circa 1875, with concave base, compressed globular body and vertical neck, with a series of pinwheel medallions above and below the shoulder, surrounded by stylized avian and foliate motifs, all surmounted by a cleaved concentric band; written on the base: "110113. Acoma N.M. Stevenson. Bur. Ethnol."
For related examples and a discussion of McCartys pottery please see Francis H. Harlow, Two Hundred Years of Historic Pueblo Pottery: The Gallegos Collection, 1990, plate 17: Â?Acoma Pueblo has been called the Queen of the pottery producing villages, with good reason. Blessed with a fine source of clay and with boundless artistic creativity, the Acoma potters have produced many thousands of the SouthwestÂ?s most beautiful ceramic creations since the founding of the village circa 1300. Thin, hard-fired vessels are the rule, with rare exception, and the decorations match the constructional quality in both their precision and their exuberance of color. While other villages are content to use black and red in their designs, the Acoma Indians have mastered the technique of multiple colors, up to six different shades of black, grey, orange and red on a single vessel. In prehistoric times they even found a process for achieving green in one of their glaze-paint techniques.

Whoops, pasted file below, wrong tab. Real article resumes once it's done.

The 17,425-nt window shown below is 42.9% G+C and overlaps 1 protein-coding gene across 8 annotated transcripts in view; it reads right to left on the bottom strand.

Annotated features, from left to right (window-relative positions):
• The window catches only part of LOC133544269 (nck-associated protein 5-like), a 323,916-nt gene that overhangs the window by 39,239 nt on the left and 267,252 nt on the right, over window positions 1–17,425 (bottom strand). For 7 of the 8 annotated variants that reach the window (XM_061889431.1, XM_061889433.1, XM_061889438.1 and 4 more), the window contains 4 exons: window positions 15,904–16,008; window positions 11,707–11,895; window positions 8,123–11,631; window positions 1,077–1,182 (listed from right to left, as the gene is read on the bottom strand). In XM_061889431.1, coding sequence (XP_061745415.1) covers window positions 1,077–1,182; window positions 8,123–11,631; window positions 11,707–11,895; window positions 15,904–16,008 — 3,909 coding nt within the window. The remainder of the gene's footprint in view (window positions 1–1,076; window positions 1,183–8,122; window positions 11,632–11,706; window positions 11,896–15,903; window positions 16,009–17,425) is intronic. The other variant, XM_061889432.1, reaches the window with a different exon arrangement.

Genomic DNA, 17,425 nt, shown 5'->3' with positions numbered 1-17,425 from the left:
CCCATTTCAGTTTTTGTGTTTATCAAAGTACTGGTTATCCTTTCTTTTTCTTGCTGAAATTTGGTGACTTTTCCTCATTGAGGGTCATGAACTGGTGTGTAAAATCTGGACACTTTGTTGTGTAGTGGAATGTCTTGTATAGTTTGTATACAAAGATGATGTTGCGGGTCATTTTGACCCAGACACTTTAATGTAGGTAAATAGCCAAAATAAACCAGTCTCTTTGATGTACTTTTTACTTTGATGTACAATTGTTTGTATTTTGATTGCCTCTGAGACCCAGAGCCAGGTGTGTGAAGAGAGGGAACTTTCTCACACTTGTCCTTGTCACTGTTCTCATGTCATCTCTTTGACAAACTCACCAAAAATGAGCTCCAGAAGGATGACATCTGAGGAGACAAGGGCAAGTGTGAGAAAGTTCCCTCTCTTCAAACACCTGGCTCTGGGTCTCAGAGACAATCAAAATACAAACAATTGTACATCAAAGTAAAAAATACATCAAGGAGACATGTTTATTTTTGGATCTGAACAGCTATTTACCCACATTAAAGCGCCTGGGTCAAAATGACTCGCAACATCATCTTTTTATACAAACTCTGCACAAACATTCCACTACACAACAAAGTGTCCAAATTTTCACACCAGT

The type name, McCartys Polychrome, designates the vessels from this period, which extends from circa 1850 to nearly 1900. Design style is an important part of the criteria for the typeÂ? [including] the four-bladed Â?propellerÂ?Â?.Â?